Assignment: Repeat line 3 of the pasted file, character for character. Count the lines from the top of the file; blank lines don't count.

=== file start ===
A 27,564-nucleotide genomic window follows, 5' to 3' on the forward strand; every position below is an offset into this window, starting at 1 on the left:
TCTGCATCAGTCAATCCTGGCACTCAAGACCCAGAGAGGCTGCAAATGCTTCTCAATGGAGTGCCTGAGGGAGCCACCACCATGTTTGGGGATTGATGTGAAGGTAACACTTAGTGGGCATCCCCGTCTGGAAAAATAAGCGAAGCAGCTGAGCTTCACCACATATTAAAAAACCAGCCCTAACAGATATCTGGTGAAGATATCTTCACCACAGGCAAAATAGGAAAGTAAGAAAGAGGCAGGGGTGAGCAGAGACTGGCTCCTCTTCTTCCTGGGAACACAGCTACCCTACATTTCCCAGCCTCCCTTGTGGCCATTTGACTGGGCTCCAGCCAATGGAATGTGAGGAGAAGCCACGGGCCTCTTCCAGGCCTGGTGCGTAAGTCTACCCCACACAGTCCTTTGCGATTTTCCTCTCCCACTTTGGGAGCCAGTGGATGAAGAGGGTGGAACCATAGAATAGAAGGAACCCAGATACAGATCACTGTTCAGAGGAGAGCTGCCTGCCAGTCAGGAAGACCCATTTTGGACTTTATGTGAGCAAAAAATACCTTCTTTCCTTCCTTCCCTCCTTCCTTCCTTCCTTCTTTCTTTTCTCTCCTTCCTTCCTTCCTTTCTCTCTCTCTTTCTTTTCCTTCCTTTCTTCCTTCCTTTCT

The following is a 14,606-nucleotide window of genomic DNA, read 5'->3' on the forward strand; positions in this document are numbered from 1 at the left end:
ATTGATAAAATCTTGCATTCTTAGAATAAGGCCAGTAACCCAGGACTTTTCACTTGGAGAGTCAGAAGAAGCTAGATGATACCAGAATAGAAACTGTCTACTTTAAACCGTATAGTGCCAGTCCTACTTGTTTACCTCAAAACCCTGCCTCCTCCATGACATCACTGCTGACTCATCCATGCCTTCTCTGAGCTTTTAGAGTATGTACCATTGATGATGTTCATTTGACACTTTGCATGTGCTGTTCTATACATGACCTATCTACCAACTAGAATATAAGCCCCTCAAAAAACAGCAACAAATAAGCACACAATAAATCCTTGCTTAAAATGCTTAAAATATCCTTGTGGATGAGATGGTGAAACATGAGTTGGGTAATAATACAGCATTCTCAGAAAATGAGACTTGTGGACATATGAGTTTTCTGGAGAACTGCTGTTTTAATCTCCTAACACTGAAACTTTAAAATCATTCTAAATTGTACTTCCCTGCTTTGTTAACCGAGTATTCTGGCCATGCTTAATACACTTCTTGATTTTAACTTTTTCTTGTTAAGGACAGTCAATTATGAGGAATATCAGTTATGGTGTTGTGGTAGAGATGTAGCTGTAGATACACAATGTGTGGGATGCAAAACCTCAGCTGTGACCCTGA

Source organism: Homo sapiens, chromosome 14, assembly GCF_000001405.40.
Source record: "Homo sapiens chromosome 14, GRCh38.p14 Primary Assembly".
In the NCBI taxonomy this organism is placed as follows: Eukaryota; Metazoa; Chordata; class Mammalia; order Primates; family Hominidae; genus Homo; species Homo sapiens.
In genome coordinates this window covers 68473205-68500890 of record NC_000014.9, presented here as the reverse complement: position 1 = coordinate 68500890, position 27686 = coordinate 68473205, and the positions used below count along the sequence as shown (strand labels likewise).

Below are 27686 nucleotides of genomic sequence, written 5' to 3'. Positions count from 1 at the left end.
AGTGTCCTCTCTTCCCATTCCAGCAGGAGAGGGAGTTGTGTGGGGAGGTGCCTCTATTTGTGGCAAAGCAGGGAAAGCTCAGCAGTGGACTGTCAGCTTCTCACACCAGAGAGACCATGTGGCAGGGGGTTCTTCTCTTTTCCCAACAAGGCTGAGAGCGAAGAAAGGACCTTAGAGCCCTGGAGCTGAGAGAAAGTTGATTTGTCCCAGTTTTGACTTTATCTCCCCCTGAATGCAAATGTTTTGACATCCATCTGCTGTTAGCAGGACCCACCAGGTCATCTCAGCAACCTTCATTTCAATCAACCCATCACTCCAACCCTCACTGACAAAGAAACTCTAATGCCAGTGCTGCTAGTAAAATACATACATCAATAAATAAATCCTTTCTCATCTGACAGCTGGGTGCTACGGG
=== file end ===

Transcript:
The following is a 14,606-nucleotide window of genomic DNA, read 5'->3' on the forward strand; positions in this document are numbered from 1 at the left end: